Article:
The Bronze Age

From the Minoans to the Greeks
The Minoans were a peaceful, highly-advanced Bronze Age civilisation inhabiting the fertile and forested island of Crete.
They had sewage systems. Complex bureaucracies. A writing system. Beautiful works of art. And lived in spectacular labyrinthine palaces.
They traded—extensively. A maritime power, one ancient writer claimed that there were Minoan traders in every port. They traded with peoples from all over the Mediterranean, and beyond. To manufacture bronze, the Minoans imported tin from the British Isles and imported amber from the Baltic.
Did you know?
The Minoans were a matriarchal society—not only did women play a prominent role in their religion, but the Minoans worshipped a Mother Goddess. 
Their early contact with ancient Egypt had a huge influence on their artwork, and they imported goldsmithing knowledge from Syria. In turn, the Minoans influenced their neighbours. The Mycenaean Greeks (the warrior heroes of Homer’s Iliad) integrated Minoan burial customs, art styles and pottery techniques into their own culture.

After a series of natural disasters and invasions, this peaceful, maritime civilisation fell apart.
The Phoenicians were a Semitic people inhabiting a narrow slither of land on the coast of modern-day Syria, Lebanon and northern Israel.
After the collapse of the Bronze Age civilisations, they began establishing trading settlements throughout the Mediterranean—from the southern coast of Spain to the coastline of modern Turkey.
With their reputation for craftiness, these traders and seafarers sailed as far as ancient Britain and circumnavigated the whole of Africa.
Far from being a homogenous, centralised country, they were a confederation of independent, sometimes rival trading communities.
Did you know?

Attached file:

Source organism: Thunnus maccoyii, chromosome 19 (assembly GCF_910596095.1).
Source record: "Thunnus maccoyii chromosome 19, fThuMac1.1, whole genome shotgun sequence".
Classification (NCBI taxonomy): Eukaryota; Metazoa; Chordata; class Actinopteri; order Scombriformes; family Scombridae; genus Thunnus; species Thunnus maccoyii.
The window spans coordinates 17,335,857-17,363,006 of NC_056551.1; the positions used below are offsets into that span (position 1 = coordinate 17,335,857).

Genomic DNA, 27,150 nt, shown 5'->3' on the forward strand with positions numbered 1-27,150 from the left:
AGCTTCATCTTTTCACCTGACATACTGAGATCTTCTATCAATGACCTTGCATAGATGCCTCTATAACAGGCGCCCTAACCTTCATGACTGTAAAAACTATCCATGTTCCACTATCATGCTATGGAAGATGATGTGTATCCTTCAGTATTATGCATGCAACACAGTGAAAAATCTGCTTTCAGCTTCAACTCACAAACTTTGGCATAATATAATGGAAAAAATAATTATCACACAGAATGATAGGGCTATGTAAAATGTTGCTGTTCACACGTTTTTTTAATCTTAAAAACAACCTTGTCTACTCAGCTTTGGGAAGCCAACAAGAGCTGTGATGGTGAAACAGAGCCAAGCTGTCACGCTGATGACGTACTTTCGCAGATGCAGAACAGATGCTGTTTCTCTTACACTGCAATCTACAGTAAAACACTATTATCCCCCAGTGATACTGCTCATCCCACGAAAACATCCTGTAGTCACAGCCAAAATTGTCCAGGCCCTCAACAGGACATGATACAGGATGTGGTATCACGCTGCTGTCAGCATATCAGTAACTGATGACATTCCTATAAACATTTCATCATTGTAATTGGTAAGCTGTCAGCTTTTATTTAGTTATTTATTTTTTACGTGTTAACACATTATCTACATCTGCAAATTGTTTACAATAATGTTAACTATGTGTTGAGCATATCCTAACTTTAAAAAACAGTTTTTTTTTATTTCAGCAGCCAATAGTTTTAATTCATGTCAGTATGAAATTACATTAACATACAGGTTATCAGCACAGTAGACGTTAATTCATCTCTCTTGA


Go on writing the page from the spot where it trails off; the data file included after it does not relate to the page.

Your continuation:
The Phoenician city of Gebal (called Byblos by the Greeks) was a great exporter of papyrus and eventually gave the “bible” its name.
Their impact on wine-making was enormous, spreading their knowledge of viticulture to modern-day France, Spain, Egypt, and Greece. They were expert shipbuilders and glass-makers too, and their purple dye was highly prized.

But it was their alphabetic writing system—the root of all western alphabets—that proved to be their most valuable export.
ancient Greeks
Modern civilisation owes a lot to the ancient Greeks—democracy, philosophy, modern science, theatre, poetry, historical writing.
And the Greeks owed a lot to the Phoenicians. By spreading their alphabet to every corner of the Mediterranean, the Phoenicians ushered in a cultural renaissance in Greece the likes of which was not surpassed for another 2,000 years.
The School of Athens. Raphael (Wiki Commons)
Their city-states established colonies everywhere—from the coasts of Turkey to southern France—exporting their architecture, art, political systems, and ideas across the Mediterranean.

Greek Colonization Archaic Period (Wiki Commons)
Did you know?
Cosmopolitan comes from the Greek word ‘cosmopolis’, which means world city. This new word came into being in the 3rd century BCE after the Greeks had spread their culture across the Mediterranean.
But it was with the advent of Alexander the Great that things became truly global.
Conquering as far as Egypt and India, Alexander’s empire established Hellenic culture as the dominant cultural force in the Mediterranean. As a result, trade became even more widespread.
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